As a heavyweight supporter, Google has now placed itself behind a project that aims to modernize the Linux kernel and make it more secure through a paradigm shift. That would have an impact on billions of smartphones and the entire Internet.
The goal is to completely rewrite some parts of the Linux kernel – using the Rust programming language. For the Linux community, this would certainly be a major technological and cultural change. After all, Linux has been written in C since its inception in the early 1990s, the powerful but also very old language that has existed since 1972.
Rust, on the other hand, is based on a whole series of programming concepts that were only developed much later by computer science. Another advantage of the language is that it was developed from the ground up to produce complex and large projects such as an operating system kernel. For this purpose, mechanisms are integrated that allow the most common security problems at the deep system level, such as buffer overflows and errors in memory access, to fizzle out.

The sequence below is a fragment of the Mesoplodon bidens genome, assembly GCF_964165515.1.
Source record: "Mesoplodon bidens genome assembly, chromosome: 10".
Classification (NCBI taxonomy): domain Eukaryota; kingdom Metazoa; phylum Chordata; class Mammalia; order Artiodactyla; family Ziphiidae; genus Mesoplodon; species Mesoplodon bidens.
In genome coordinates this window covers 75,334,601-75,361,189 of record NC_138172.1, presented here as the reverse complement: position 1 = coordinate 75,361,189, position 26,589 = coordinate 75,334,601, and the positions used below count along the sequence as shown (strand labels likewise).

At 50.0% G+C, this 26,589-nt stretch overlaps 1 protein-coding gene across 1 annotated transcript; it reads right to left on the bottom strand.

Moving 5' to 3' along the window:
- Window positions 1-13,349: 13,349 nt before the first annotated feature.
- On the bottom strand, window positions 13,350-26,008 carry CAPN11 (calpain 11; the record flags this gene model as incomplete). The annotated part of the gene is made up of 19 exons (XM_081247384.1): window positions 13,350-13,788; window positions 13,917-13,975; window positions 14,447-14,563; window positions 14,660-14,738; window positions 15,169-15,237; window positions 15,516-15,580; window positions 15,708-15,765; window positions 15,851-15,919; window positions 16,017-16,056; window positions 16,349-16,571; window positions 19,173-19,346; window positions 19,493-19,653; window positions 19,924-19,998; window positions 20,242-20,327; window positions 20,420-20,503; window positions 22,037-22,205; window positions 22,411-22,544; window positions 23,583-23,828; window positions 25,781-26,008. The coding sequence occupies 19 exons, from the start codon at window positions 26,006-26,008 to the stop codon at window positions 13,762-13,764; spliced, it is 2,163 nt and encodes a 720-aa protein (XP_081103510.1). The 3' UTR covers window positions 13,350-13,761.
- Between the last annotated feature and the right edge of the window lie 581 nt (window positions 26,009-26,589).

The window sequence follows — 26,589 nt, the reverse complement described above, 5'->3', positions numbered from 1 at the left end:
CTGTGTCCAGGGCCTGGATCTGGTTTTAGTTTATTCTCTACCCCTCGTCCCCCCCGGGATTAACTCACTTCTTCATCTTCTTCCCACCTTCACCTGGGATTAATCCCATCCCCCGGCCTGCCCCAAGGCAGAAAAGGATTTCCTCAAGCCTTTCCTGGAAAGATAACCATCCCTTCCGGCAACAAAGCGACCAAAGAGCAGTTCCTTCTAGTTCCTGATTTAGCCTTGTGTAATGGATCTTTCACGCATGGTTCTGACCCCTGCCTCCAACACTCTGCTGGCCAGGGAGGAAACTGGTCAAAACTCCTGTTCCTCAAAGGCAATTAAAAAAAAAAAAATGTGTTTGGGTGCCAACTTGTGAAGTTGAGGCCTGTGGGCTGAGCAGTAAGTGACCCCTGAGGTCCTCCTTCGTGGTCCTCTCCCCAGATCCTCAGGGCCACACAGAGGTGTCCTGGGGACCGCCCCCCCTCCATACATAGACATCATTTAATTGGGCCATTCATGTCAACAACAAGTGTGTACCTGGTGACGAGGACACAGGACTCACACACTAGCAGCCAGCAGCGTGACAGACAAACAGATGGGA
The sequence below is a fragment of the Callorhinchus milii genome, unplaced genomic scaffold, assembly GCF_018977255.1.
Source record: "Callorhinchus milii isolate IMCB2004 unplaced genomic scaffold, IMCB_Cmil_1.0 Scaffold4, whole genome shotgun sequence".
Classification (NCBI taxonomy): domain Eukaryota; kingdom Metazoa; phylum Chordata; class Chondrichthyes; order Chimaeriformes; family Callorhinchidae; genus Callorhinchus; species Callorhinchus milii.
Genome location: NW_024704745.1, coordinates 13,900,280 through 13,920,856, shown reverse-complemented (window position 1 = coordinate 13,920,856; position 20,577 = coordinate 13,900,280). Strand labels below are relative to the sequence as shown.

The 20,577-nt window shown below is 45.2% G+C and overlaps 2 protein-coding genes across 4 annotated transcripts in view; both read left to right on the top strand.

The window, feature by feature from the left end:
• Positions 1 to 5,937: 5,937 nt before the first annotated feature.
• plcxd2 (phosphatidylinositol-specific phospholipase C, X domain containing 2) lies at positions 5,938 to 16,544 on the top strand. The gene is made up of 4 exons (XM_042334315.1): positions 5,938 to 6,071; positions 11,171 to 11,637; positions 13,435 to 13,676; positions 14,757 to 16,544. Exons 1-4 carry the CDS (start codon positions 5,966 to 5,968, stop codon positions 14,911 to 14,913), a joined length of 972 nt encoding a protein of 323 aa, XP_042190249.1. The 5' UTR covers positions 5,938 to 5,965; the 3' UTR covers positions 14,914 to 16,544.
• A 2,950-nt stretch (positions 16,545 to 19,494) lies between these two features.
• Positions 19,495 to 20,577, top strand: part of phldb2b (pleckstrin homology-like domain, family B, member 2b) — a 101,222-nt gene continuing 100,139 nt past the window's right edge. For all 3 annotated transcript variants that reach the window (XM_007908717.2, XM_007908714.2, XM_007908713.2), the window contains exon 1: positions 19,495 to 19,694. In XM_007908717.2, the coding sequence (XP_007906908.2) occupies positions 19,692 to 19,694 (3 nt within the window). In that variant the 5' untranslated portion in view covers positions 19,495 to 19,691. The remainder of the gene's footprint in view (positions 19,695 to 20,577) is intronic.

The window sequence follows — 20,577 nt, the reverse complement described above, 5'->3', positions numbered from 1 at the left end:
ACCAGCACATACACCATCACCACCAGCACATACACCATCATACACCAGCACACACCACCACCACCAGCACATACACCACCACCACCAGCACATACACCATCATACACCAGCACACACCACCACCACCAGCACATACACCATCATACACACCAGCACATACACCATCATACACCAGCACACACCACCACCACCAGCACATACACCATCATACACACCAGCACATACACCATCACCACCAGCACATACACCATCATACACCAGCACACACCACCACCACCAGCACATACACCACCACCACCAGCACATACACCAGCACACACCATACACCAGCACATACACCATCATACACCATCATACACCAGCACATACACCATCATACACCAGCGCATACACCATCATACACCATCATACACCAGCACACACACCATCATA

Google has now signed Miguel Ojeda and assigned him to write Rust code for the Linux kernel. Among other things, the developer made a significant contribution to the software used to operate the Large Hadron Collider (LHC) particle accelerator. Ojeda has also developed important security concepts in Rusts itself.
An increase in security at the level of the Linux kernel is more than appropriate in view of the importance of the software. After all, most of the really important computers around the world – especially the vast majority of the many systems that make up the Internet – run Linux. Most of the end devices that users use on a daily basis also work on this basis, especially the numerous smartphones with Google’s Android operating system.
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